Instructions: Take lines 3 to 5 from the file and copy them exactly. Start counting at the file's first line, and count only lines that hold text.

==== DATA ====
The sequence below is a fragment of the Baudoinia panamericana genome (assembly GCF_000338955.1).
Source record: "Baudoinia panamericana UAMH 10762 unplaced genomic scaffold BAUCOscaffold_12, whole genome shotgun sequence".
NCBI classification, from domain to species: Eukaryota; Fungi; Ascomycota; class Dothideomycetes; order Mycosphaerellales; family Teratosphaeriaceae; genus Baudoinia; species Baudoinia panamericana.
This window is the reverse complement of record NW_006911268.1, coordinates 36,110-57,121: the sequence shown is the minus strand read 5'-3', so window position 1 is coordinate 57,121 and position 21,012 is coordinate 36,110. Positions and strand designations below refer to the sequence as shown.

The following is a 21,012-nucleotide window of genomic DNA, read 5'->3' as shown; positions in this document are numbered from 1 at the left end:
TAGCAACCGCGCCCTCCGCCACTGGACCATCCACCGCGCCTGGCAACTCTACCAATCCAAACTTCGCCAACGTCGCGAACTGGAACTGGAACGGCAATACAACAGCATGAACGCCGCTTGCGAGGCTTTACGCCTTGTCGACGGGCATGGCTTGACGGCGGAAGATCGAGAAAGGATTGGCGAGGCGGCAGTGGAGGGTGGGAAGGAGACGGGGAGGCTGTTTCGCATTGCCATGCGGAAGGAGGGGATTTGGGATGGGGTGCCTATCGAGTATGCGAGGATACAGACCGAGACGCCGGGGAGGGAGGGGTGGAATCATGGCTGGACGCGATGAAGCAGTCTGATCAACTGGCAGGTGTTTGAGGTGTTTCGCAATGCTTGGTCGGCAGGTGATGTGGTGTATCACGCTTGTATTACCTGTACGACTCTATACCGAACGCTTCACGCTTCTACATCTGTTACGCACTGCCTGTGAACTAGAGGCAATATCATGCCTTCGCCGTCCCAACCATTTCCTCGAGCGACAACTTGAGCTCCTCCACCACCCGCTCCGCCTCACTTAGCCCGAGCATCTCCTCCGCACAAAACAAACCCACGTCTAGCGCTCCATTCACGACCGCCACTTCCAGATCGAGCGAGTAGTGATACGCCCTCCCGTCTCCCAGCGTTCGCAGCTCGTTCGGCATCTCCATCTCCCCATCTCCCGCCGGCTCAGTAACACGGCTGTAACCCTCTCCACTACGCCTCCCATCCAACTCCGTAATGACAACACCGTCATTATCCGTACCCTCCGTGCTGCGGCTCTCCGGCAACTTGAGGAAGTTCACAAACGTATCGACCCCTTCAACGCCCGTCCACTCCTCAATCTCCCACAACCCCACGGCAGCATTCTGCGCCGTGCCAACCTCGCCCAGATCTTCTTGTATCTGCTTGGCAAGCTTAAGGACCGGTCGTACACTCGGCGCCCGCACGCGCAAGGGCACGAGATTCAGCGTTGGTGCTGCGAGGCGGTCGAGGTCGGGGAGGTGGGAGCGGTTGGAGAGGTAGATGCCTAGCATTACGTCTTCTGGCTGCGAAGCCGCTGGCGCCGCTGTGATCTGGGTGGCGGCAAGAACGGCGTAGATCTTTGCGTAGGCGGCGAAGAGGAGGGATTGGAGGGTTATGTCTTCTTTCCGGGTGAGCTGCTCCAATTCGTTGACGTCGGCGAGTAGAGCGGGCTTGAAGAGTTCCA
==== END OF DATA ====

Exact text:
NCBI classification, from domain to species: Eukaryota; Fungi; Ascomycota; class Dothideomycetes; order Mycosphaerellales; family Teratosphaeriaceae; genus Baudoinia; species Baudoinia panamericana.
This window is the reverse complement of record NW_006911268.1, coordinates 36,110-57,121: the sequence shown is the minus strand read 5'-3', so window position 1 is coordinate 57,121 and position 21,012 is coordinate 36,110. Positions and strand designations below refer to the sequence as shown.

The following is a 21,012-nucleotide window of genomic DNA, read 5'->3' as shown; positions in this document are numbered from 1 at the left end: